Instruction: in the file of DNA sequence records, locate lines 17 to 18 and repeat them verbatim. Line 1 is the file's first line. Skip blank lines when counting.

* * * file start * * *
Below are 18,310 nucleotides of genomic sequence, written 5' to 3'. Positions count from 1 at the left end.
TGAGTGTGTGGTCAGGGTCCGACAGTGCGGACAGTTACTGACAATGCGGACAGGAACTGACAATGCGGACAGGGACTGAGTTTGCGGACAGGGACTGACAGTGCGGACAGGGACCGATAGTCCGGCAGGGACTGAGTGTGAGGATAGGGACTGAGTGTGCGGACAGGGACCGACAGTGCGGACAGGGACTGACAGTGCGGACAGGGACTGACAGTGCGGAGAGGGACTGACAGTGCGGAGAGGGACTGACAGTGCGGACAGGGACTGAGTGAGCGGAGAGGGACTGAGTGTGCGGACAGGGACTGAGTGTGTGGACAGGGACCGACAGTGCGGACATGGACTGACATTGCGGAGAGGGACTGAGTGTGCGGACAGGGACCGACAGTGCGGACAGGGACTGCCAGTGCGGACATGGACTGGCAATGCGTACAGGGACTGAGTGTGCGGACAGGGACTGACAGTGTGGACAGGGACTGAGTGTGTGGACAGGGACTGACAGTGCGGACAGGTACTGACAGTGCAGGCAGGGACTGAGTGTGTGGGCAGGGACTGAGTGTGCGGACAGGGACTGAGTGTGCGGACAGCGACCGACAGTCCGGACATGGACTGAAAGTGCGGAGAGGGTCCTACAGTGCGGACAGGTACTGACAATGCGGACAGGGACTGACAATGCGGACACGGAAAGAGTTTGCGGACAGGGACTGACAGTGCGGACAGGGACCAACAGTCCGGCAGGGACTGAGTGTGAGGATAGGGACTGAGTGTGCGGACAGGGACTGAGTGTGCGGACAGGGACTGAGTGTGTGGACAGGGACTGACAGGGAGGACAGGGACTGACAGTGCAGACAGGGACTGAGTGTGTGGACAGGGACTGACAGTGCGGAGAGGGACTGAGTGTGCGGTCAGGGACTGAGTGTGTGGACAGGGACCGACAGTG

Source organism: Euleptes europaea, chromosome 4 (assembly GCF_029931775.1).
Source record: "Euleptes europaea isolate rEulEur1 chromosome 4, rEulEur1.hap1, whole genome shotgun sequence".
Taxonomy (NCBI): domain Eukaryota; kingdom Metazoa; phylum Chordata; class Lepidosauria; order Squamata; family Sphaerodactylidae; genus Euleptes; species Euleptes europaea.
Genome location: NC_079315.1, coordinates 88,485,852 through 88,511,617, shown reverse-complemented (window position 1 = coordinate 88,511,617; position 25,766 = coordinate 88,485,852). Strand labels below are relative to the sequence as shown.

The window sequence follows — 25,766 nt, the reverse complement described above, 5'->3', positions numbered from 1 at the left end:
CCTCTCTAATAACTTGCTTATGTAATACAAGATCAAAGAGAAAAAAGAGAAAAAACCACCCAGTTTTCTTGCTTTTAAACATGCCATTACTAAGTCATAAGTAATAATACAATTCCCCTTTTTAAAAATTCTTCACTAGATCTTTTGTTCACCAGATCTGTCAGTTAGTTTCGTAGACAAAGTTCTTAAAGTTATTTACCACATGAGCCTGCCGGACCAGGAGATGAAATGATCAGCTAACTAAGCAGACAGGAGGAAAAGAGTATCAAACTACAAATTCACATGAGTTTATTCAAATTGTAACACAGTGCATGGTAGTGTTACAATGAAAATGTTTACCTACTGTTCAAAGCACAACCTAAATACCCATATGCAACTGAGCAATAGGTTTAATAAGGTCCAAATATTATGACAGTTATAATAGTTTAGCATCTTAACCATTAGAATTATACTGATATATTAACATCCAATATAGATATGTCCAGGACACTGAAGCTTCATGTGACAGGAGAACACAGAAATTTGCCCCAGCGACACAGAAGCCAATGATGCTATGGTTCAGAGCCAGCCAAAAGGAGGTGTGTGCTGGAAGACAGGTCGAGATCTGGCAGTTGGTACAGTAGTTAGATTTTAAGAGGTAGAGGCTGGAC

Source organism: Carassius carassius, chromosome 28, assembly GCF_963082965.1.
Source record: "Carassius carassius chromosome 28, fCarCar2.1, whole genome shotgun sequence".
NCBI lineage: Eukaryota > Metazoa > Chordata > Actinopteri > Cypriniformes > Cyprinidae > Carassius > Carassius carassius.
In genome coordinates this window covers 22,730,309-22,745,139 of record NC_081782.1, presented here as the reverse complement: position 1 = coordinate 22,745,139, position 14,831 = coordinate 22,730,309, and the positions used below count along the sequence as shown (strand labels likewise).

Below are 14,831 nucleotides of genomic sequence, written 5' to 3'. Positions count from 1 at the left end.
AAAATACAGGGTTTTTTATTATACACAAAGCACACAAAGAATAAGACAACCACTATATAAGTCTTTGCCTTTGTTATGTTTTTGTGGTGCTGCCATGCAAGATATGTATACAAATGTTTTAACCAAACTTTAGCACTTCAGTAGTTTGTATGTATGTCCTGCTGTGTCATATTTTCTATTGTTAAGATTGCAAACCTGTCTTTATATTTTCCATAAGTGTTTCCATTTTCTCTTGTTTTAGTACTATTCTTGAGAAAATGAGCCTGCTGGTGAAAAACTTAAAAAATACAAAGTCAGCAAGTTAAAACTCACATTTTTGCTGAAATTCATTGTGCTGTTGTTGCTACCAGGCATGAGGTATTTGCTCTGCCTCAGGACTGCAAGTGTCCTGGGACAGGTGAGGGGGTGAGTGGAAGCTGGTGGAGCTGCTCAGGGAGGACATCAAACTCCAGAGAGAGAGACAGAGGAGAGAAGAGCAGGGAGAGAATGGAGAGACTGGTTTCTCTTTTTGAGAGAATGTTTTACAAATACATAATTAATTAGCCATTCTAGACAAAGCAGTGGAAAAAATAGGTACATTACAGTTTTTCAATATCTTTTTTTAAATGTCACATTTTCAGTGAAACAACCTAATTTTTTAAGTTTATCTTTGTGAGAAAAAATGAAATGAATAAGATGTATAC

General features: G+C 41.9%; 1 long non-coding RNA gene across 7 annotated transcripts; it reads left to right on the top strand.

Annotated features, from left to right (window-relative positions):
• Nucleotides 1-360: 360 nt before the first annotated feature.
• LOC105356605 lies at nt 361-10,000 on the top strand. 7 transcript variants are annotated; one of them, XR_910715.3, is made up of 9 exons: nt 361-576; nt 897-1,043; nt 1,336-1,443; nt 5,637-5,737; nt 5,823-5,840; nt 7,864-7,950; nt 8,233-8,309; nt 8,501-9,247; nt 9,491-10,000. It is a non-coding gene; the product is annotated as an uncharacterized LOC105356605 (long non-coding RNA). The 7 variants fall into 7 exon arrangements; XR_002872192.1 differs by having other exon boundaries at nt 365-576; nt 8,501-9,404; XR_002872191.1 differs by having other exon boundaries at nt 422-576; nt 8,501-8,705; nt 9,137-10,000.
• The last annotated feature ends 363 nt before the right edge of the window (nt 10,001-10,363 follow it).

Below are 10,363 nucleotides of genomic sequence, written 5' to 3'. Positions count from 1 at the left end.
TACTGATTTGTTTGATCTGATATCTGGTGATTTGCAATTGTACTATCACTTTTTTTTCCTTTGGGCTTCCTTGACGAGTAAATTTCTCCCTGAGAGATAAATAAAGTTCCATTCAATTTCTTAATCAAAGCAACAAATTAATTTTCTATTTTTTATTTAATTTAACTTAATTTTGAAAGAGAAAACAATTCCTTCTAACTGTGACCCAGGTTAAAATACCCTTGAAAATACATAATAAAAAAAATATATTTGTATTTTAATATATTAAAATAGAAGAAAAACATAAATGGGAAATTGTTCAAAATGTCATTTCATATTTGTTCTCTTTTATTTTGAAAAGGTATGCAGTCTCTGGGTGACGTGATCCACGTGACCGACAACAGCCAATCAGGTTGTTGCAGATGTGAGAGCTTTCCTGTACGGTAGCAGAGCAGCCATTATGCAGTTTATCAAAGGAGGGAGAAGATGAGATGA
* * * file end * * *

• Nucleotides 1-360: 360 nt before the first annotated feature.
• LOC105356605 lies at nt 361-10,000 on the top strand. 7 transcript variants are annotated; one of them, XR_910715.3, is made up of 9 exons: nt 361-576; nt 897-1,043; nt 1,336-1,443; nt 5,637-5,737; nt 5,823-5,840; nt 7,864-7,950; nt 8,233-8,309; nt 8,501-9,247; nt 9,491-10,000. It is a non-coding gene; the product is annotated as an uncharacterized LOC105356605 (long non-coding RNA). The 7 variants fall into 7 exon arrangements; XR_002872192.1 differs by having other exon boundaries at nt 365-576; nt 8,501-9,404; XR_002872191.1 differs by having other exon boundaries at nt 422-576; nt 8,501-8,705; nt 9,137-10,000.